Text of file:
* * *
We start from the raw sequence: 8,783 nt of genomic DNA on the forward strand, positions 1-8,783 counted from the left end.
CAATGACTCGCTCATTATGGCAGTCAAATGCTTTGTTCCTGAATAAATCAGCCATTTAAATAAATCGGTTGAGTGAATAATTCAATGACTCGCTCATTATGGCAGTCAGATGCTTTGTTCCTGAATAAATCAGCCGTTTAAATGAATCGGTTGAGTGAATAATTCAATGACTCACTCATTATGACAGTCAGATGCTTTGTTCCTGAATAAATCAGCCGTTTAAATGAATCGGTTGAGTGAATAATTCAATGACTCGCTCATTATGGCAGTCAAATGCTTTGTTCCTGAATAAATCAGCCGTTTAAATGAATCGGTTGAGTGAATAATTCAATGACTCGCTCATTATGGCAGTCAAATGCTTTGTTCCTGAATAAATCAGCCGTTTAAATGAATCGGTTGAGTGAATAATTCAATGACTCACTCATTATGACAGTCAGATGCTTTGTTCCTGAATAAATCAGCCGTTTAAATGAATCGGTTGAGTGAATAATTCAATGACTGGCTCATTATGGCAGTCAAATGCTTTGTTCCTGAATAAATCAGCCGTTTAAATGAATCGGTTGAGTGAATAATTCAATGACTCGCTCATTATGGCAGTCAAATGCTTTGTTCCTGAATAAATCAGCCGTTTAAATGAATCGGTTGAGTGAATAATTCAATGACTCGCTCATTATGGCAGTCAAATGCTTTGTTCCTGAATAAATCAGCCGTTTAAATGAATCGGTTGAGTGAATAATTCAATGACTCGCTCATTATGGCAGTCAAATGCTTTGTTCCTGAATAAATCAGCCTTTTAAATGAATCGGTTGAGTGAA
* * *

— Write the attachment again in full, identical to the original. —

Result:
We start from the raw sequence: 8,783 nt of genomic DNA on the forward strand, positions 1-8,783 counted from the left end.
CAATGACTCGCTCATTATGGCAGTCAAATGCTTTGTTCCTGAATAAATCAGCCATTTAAATAAATCGGTTGAGTGAATAATTCAATGACTCGCTCATTATGGCAGTCAGATGCTTTGTTCCTGAATAAATCAGCCGTTTAAATGAATCGGTTGAGTGAATAATTCAATGACTCACTCATTATGACAGTCAGATGCTTTGTTCCTGAATAAATCAGCCGTTTAAATGAATCGGTTGAGTGAATAATTCAATGACTCGCTCATTATGGCAGTCAAATGCTTTGTTCCTGAATAAATCAGCCGTTTAAATGAATCGGTTGAGTGAATAATTCAATGACTCGCTCATTATGGCAGTCAAATGCTTTGTTCCTGAATAAATCAGCCGTTTAAATGAATCGGTTGAGTGAATAATTCAATGACTCACTCATTATGACAGTCAGATGCTTTGTTCCTGAATAAATCAGCCGTTTAAATGAATCGGTTGAGTGAATAATTCAATGACTGGCTCATTATGGCAGTCAAATGCTTTGTTCCTGAATAAATCAGCCGTTTAAATGAATCGGTTGAGTGAATAATTCAATGACTCGCTCATTATGGCAGTCAAATGCTTTGTTCCTGAATAAATCAGCCGTTTAAATGAATCGGTTGAGTGAATAATTCAATGACTCGCTCATTATGGCAGTCAAATGCTTTGTTCCTGAATAAATCAGCCGTTTAAATGAATCGGTTGAGTGAATAATTCAATGACTCGCTCATTATGGCAGTCAAATGCTTTGTTCCTGAATAAATCAGCCTTTTAAATGAATCGGTTGAGTGAA